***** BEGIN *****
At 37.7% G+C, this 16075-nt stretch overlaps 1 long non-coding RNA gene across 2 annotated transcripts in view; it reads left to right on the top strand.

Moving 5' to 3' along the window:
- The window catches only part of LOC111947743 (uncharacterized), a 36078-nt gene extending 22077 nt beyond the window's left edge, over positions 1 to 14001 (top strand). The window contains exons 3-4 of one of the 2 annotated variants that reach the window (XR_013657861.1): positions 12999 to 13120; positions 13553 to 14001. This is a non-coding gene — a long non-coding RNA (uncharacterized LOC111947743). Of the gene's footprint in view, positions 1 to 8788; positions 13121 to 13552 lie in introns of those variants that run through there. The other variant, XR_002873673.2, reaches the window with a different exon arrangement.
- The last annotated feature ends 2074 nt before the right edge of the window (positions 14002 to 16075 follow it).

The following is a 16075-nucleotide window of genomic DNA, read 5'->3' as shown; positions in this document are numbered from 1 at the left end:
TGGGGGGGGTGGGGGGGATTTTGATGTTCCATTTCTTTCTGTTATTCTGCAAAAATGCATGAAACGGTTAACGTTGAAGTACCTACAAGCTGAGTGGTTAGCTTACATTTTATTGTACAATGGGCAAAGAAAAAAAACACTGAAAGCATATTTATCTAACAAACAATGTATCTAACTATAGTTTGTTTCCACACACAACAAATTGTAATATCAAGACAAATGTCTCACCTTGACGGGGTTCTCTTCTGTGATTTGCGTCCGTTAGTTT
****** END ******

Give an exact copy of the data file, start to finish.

At 37.7% G+C, this 16075-nt stretch overlaps 1 long non-coding RNA gene across 2 annotated transcripts in view; it reads left to right on the top strand.

Moving 5' to 3' along the window:
- The window catches only part of LOC111947743 (uncharacterized), a 36078-nt gene extending 22077 nt beyond the window's left edge, over positions 1 to 14001 (top strand). The window contains exons 3-4 of one of the 2 annotated variants that reach the window (XR_013657861.1): positions 12999 to 13120; positions 13553 to 14001. This is a non-coding gene — a long non-coding RNA (uncharacterized LOC111947743). Of the gene's footprint in view, positions 1 to 8788; positions 13121 to 13552 lie in introns of those variants that run through there. The other variant, XR_002873673.2, reaches the window with a different exon arrangement.
- The last annotated feature ends 2074 nt before the right edge of the window (positions 14002 to 16075 follow it).

The following is a 16075-nucleotide window of genomic DNA, read 5'->3' as shown; positions in this document are numbered from 1 at the left end:
TGGGGGGGGTGGGGGGGATTTTGATGTTCCATTTCTTTCTGTTATTCTGCAAAAATGCATGAAACGGTTAACGTTGAAGTACCTACAAGCTGAGTGGTTAGCTTACATTTTATTGTACAATGGGCAAAGAAAAAAAACACTGAAAGCATATTTATCTAACAAACAATGTATCTAACTATAGTTTGTTTCCACACACAACAAATTGTAATATCAAGACAAATGTCTCACCTTGACGGGGTTCTCTTCTGTGATTTGCGTCCGTTAGTTT